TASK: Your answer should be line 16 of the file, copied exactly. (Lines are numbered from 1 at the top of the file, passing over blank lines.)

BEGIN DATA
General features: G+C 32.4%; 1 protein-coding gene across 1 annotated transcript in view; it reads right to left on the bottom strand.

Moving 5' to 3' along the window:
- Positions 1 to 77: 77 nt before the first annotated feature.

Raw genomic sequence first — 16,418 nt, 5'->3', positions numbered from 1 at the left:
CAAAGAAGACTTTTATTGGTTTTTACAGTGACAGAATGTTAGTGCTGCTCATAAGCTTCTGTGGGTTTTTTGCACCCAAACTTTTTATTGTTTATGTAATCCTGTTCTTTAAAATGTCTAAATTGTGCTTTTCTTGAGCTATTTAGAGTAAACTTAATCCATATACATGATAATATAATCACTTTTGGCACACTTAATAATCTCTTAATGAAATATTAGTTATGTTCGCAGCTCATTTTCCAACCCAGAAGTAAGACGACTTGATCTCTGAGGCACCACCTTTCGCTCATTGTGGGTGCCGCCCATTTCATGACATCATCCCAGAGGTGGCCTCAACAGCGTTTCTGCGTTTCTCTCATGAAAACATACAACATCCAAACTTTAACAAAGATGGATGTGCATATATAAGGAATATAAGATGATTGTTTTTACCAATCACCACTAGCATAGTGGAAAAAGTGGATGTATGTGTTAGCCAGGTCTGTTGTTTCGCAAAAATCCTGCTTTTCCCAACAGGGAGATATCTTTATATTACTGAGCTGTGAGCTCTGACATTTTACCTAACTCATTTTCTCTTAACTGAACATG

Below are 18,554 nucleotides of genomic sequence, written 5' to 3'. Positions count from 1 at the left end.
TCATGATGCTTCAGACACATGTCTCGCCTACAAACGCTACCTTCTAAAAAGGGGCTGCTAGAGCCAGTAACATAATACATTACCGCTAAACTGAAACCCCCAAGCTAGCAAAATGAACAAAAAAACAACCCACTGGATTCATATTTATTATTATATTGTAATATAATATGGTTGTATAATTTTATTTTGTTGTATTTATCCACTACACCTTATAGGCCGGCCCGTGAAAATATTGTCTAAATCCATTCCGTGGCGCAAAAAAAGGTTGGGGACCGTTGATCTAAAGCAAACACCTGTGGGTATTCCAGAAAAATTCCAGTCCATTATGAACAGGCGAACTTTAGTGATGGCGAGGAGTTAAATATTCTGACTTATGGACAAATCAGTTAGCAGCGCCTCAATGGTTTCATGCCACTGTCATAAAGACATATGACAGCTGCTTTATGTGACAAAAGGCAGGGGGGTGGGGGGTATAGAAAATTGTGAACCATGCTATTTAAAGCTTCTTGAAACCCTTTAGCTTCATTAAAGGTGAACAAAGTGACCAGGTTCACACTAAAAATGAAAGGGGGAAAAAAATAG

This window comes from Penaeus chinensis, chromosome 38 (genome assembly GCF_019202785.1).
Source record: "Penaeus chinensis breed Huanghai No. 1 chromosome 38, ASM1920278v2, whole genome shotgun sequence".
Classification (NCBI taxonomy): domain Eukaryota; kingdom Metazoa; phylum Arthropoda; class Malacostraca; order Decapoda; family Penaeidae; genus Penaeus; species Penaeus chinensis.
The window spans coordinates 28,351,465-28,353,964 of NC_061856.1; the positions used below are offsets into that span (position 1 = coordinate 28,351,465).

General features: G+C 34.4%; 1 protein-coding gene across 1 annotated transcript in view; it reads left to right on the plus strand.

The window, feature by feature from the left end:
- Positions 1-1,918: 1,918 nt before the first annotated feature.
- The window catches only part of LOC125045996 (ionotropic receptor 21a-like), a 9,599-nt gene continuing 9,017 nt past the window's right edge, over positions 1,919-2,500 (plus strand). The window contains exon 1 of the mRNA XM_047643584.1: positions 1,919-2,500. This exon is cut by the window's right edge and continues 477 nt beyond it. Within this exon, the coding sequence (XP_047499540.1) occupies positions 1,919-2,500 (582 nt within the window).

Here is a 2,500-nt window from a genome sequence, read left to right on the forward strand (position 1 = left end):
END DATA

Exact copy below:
Here is a 2,500-nt window from a genome sequence, read left to right on the forward strand (position 1 = left end):